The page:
QUEEN Elizabeth’s Coronation celebrations in Craven in June 1953 finally got what they needed when it stopped raining and the sun came out.

Following what sounded like a thoroughly miserable day weather wise on Coronation day itself, June 2, the latter part of the week turned out nice.

Under the headline ‘The coronation sunshine came late’, the Craven Herald reported that the last days of the celebrations were ‘colourful, well planned and joyfully conducted’.

Firework displays in Aireville Park, Skipton and elsewhere rounded off the festivities on the Saturday immediately after the Coronation.

Two events were especially good, reported the Herald - the Settle Elizabethan Fayre and the Buckden Elizabethan Pageant.

One of the largest gatherings in Craven was a crowd of thousands that assembled in a field next to Aireville Park on the Sunday to witness motor cycle grass track races given by the Craven and District Motor Club in aid of the Skipton and District Friends. Proceeds were around £90.

All over Craven, every effort was made to make the Coronation memorable for the young and old, reported the Herald.

At Horse Close, Skipton, festivities began with a fancy dress parade around the estate. More than 100 took part, many with coronation themes, including Elizabethan ladies and heralds. Teas were served up to more than 1,000 children and adults and each child received a coronation cup, saucer, plate and spoon. Residents of the ‘old peoples bungalows’ were presented with a souvenir tea caddy containing 1Ib of tea. Street parties in Skipton also took place in Keighley Road, Broughton Road and Aldersley Avenue.

The twice cancelled fireworks - because of the weather - finally took place in Aireville Park in front of what was believed to be the biggest crowd in Skipton to ever see such a display.

Thousands watched the 120 fireworks in a display that cost £100. One of the ‘aerial maroons’ was a portrait of the Queen while another resembled the Victoria Falls.

Over in Settle, Coronation celebrations came to an end on the Saturday with hundreds of people singing the national anthem at midnight in the Market Place.

It was, said the Herald, ‘the gayest day in Settle’ s gayest week’.

All through the day, people had jostled and crowded in the Market Place which had been ‘bannered and hung with greenery and looking very much like Old England’.

From there, they had watched their Coronation Queen Marion Johnson and her pages and attendants move in stately procession from the town hall steps to her throne on a raised dais in the Square.

There followed a Coronation amnesty by the Queen of a helpless knave, imprisoned in genuine stocks at her feet.

The knave, a Charles Lawson, was freed and proceeded to direct the ‘fun of the fayre’.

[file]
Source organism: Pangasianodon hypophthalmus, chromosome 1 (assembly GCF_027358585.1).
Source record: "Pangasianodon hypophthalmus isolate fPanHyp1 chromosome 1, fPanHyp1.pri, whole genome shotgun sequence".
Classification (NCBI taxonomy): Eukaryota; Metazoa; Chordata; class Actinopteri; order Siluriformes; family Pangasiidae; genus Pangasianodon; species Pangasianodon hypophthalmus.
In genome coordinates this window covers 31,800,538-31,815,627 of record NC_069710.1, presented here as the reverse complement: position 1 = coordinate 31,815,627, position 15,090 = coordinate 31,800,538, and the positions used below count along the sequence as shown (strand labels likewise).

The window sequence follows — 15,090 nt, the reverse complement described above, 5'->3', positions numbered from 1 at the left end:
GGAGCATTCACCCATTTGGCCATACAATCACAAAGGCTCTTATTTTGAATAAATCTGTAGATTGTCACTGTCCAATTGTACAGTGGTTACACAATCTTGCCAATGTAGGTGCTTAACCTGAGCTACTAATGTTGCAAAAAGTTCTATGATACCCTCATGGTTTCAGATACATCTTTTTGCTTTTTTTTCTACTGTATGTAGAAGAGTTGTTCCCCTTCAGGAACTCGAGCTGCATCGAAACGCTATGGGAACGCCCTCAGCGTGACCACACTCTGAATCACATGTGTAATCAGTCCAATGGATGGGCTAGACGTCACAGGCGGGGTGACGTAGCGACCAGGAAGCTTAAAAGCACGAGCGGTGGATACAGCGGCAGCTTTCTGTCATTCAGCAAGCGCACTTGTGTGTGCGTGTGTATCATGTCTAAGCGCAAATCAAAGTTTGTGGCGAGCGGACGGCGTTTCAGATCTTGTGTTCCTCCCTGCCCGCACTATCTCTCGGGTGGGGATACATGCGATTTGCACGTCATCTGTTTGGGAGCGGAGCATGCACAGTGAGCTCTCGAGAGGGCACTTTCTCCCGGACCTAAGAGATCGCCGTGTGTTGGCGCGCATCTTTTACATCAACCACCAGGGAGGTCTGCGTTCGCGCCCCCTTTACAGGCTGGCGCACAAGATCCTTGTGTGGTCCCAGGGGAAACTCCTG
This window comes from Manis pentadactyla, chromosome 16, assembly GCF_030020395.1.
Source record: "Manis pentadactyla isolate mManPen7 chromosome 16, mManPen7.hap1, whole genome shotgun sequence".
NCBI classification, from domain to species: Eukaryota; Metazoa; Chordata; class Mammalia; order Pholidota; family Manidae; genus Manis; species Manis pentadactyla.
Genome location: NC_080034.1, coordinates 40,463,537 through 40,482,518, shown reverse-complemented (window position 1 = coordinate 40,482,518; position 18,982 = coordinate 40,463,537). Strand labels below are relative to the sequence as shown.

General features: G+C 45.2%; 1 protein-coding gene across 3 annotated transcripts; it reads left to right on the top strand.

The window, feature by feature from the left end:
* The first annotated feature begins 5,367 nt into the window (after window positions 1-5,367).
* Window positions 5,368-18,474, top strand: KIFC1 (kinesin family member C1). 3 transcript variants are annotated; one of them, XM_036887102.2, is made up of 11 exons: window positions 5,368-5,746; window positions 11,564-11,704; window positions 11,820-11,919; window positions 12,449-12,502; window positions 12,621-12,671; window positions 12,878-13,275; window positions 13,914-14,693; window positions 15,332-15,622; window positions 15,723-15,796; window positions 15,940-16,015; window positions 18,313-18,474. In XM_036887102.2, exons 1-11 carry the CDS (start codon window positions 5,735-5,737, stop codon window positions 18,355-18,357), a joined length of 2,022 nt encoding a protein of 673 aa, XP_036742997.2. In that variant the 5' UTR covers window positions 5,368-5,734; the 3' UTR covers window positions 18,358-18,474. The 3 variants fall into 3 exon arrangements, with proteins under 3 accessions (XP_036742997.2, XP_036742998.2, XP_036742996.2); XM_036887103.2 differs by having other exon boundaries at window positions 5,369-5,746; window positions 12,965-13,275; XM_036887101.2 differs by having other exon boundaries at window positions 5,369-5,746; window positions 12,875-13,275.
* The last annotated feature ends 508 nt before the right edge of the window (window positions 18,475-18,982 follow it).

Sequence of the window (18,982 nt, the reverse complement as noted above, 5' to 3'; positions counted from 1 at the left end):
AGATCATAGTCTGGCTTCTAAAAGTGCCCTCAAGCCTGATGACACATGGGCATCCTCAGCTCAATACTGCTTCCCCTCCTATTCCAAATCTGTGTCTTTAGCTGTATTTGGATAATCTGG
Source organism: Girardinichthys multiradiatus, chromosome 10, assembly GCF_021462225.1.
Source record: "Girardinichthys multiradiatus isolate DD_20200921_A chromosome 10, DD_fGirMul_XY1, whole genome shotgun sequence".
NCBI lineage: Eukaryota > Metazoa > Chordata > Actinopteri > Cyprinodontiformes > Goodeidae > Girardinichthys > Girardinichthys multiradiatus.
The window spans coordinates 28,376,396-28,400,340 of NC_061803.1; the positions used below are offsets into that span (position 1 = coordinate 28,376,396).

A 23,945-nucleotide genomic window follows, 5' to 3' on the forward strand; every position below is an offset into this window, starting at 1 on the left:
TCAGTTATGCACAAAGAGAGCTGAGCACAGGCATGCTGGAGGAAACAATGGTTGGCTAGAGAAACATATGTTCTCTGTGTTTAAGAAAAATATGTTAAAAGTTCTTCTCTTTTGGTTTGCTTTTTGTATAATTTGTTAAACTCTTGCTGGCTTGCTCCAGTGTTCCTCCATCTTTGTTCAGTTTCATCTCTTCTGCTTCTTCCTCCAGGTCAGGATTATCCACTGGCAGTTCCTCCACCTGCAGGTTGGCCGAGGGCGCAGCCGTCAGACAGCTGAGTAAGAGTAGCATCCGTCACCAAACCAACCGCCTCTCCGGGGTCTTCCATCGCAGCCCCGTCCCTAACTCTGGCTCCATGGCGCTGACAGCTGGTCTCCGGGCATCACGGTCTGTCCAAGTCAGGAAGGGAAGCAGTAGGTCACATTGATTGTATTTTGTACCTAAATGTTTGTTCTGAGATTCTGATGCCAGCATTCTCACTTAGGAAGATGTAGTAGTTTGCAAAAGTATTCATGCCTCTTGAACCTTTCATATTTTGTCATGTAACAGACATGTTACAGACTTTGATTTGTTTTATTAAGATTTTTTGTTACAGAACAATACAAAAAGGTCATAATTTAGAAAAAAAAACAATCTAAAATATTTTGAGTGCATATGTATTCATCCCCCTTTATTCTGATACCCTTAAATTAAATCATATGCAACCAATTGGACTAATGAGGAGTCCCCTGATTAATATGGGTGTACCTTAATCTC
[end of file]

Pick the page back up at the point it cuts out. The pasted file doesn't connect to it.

Buglers from Giggleswick School Junior Training Corps blew a fanfare from the balcony of The Shambles and the Queen and her court, with favourites Raleigh and Essex, watched the merry making.

There was a may pole and country dancing by children, while hidden away in a ‘mystic black tent’, there was a fortune teller. Food included brandy snaps, roast potatoes, toffee apples, and ginger bread, and for entertainment, there was quoits, bows and arrows, skittles and a coconut shy.

In the evening, a parade included Mr H Cowburns jazz band, Settle Operatic Society and Settle Brass Band.

As night fell, Lew Rawcliffe's band played for dancing in the Square, there was community singing to the brass band and in the darkness, Castleberg erupted like a ‘mini volcano’ with a firework display.

In Austwick, 200 villagers with tallow torches in long red and white holders formed a procession in the green and toured the main streets of the village, while popular tunes were sung ‘lustily’ led by the vicar. The procession ended outside the Gamecock Inn where there was dancing and singing until midnight.

Over in West Craven, there were fireworks in Victory Park, Barnoldswick. The display cost 50 pounds, while oil poured onto the timber of the accompanying bonfire insured a ‘fine blaze’. Also, 500 old folk sat down to tea at the canteen at Rolls-Royce Bankfield shed. Oldest there was 92 year old Mrs L Seel. There were two sittings and special buses were laid on to take the guests from the town centre to the factory gates.

The Craven Herald’s leader writer posed the question, ‘did Craven celebrate the Coronation with the same spirit as in the past? and answered yes, customs and fancies had changed indeed - the writer referred to celebrations in Craven surrounding a treaty of peace between Russia and Britain which had included evergreen arches in Stainforth, one named Napoleon.

More of the late Tom Faulkner’s photographs of the people of North Craven can be seen at The Museum of North Craven Life at The Folly, Settle.